What is cholesterol?
A soft, waxy substance found among the lipids (fats) in the
bloodstream and in all your body’s cells. It’s an important part of a
healthy body because it’s used to form cell membranes, some hormones and is needed for other functions. But a high level of cholesterol in the blood – hypercholesterolemia – is a major risk factor for coronary heart disease, which leads to heart attack.
What is LDL and HDL cholesterol?
Cholesterol and other fats can’t dissolve in the blood. They have to be transported to and from the cells by special carriers called lipoproteins. There are several kinds, but the ones to focus on are low-density lipoprotein (LDL) and high-density lipoprotein (HDL). Low-density lipoprotein is the major cholesterol carrier in the blood. And about one-third to one-fourth of blood cholesterol is carried by HDL.
Dangers of high LDL cholesterol
If too much LDL cholesterol circulates in the blood, it can slowly build up in the walls of the arteries feeding the heart and brain. Together with other substances it can form plaque, a thick, hard deposit that can clog those arteries. This condition is known as artherosclerosis. The plaque if it breaks away in piece and circulate in blood, or a clot (thrombus) that forms near an existing plaque can block the blood flow to part of the heart muscle and cause a heart attack. If it blocks the blood flow to part of the brain, a stroke results.
Importance of having high HDL cholesterol
Medical experts think HDL tends to carry cholesterol away from the arteries and back to the liver, where it’s passed from the body. Some experts believe HDL removes excess cholesterol from plaques and thus slows their growth. HDL cholesterol is known as “good” cholesterol because a high HDL level seems to protect against heart attack. A low HDL cholesterol level also may raise stroke risk.
What is Lp(a) cholesterol?
Lp(a) is a genetic variation of plasma LDL. A high level of Lp(a) is an important risk factor for developing atherosclerosis prematurely. How an increased Lp(a) contributes to heart disease isn’t clear. The lesions in artery walls contain substances that may interact with Lp(a), leading to the buildup of fatty deposits.
Setting our goal
Healthy values of HDL is over 40 – 50 mg/dl and LDL is below 140 – 150 mg/dl. So our goal is to keep the bad cholesterol below 140mg/dl and good cholesterol above 50mg/dl.
Sources of cholesterol
People get cholesterol in two ways.
- 1. The body – mainly the liver – produces varying amounts, usually about 1,000 milligrams a day that is three to four times more cholesterol than you may eat.
- 2. Various foods – saturated fatty acids are the main culprit in raising blood cholesterol. Trans fats also raise blood cholesterol. But dietary cholesterol also plays a part. Foods from animals (especially egg yolks, meat, poultry, fish, seafood and whole-milk dairy products) contain it. Foods from plants (fruits, vegetables, grains, nuts and seeds) don’t contain cholesterol.
Strategies to lower LDL and improve HDL
Ayurveda suggests that a disciplined diet and exercise plan can help us achieve our goal. Here are a few time tested measures that can bring your high cholesterol levels to normal and keep it that way.
a. Do regular exercise like walking – for an hour. Regular physical activity
by itself increases HDL cholesterol in some people.
b. Do deep breathing exercise for 15minutes daily. It helps refresh your
system and is an effective destress technique too.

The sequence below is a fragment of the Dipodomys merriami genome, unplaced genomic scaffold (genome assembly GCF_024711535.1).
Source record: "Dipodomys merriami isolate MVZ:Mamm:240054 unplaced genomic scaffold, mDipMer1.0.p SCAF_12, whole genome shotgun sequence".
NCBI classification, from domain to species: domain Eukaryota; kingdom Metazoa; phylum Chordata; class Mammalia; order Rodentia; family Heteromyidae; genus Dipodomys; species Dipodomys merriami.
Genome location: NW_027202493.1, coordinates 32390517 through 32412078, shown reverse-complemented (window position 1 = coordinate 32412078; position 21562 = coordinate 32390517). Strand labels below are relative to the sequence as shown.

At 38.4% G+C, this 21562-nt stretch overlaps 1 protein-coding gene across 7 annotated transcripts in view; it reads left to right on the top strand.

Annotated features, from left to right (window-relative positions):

c. Drink 6 – 8 glasses of water daily
d. Quit smoking. Smoking lowers HDL cholesterol levels and increases the
tendency for blood to clot.
e. Start your day with fresh fruits and high soluble fibre grains such as oats.
f. Eat plenty of vegetables, dried beans or legumes and seafood especially fatty fish like salmon, mackerel, sardine and tuna. Oysters, clams and mussels are also beneficial in lowering LDL and boosting HDL.
g. Minimize all animal fats including those in dairy and dairy products
h. Restrict omega 6 vegetable oils like corn and safflower
i. Take enough good fat in foods, don�t avoid fat. Olive oil, rapeseed oil, sesame oil etc are healthy.
j. Make sure to eat lots of antioxidant compounds concentrated in fruits [especially citrus fruits, strawberries, apple etc.] nuts [especially almonds and walnut] and vegetables like carrots, broccoli and spinach.
k. Take grilled garlic – one or two small cloves – daily with your main meal. Half a raw onion juice daily is beneficial in boosting HDL.
l. Turmeric and Curry leaves are mentioned as having cholesterol lowering properties and may be added when preparing various dishes.
m. Drink water boiled with 2 tsp coriander seed twice daily. It reduces cholesterol, improves digestion and flushes out toxins.
n. Guggulu [commiphora mukul] is used in ayurveda since long back in treatment for its cholesterol lowering properties.
o. Avoid excess of alcohol. People who consume moderate amounts of alcohol (an average of one to two drinks per day for men and one drink per day for women) have a lower risk of heart disease than nondrinkers. However, increased consumption of alcohol brings other health dangers, such as alcoholism, high blood pressure, obesity, stroke, cancer, suicide, etc.
Finally, know that a high cholesterol is not essentially dangerous by itself, but may just reflect an unhealthy condition.
Many studies have shown that people whose blood cholesterol is low become just as atherosclerotic as people whose cholesterol is high. Only when LDL is converted into a toxic form of oxidized LDL by oxygen free radicals in the blood does it become truly dangerous. And it can occur in a person with low LDL too. The various strategies mentioned above intervene at the very genesis of atherosclerosis, blocking the toxic transformation of LDL. Thus it is not only beneficial to the ones with high cholesterol, but everyone who is keen in preventing atherosclerosis and its grave hazards.